Image via Unsplash.
With the recent banning of fireworks in Cape Town, we give you the Do’s and Don’ts of celebrating Guy Fawkes this year
Image via Unsplash.
The City of Cape Town released a statement in October 2019 declaring the banning of fireworks for festivities this year.
Mayoral Committee Member for Safety and Security, JP Smith explained that Cape Town usually made exceptions for the discharge of fireworks for Guy Fawks, Diwali and New Year’s Eve, but decided that this year, no fireworks would be permitted.
According to reports, the decision stemmed from:
Thereafter the decision, individuals from the Hindu community expressed their dissatisfaction about the impact it would have had on Diwali later that month.
Smith said that in the spirit of respecting the Hindu cultural tradition, the City had consulted with interested parties and decided to make the parking lot at the Athlone Stadium available for Diwali celebrations.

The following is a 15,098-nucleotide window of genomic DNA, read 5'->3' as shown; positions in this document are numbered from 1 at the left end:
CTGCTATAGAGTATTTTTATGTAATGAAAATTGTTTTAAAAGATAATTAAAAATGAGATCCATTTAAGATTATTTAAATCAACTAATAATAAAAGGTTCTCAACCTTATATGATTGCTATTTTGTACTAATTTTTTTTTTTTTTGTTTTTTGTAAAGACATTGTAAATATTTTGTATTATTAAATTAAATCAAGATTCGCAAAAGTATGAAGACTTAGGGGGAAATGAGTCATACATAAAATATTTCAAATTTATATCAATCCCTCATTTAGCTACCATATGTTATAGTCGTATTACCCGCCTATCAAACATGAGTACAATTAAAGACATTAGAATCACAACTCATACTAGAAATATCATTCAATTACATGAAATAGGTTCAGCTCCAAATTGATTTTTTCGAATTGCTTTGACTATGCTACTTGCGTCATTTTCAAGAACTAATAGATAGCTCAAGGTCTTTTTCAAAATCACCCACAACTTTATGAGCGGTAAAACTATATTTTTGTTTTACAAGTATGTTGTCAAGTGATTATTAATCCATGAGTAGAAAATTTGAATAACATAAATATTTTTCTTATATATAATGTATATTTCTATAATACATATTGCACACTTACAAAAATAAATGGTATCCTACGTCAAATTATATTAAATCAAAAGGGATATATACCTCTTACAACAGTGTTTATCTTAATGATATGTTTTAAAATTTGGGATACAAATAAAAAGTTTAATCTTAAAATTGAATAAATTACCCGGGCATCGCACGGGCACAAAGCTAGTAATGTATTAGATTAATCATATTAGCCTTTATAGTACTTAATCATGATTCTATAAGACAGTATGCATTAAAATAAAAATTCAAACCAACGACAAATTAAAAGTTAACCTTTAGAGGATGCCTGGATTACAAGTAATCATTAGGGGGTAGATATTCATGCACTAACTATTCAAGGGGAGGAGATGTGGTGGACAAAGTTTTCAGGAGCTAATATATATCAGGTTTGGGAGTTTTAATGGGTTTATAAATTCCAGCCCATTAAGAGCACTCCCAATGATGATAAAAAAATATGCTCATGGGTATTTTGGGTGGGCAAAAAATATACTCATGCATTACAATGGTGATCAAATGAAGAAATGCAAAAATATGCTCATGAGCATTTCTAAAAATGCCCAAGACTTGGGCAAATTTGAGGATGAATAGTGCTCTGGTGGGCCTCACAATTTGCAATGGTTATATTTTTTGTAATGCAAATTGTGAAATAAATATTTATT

Smith then stressed that the City had not banned fireworks, as only national government had the power to do so.
The Community Fire Safety by-law states that no one is allowed to operate a public fireworks display without getting prior permission and a permit from the chief fire officer or municipal manager.
“We remind residents that, in terms of Section 30 of the Explosives Act of 1956, the use or detonation of any fireworks in any building and public thoroughfare is liable to a R200 fine; selling fireworks to a child or anyone under the age of 16 is liable to a R300 fine; allowing a child or person under the age of 16 to handle fireworks without adult supervision is liable to a R300 fine,” said Smith.
“The Explosives Act is very strict about the importing and use of fireworks. However, we have a problem with illegal fireworks imports, sale and detonation, particularly in Cape Town between October and January annually,” said Smith.
Members of the public with information relating to the illegal sale or use of fireworks should report this to the City’s Public Emergency Call Centre on 107 from a landline or 021 480 7700 from a cellphone or to the South African Police Service on 10111.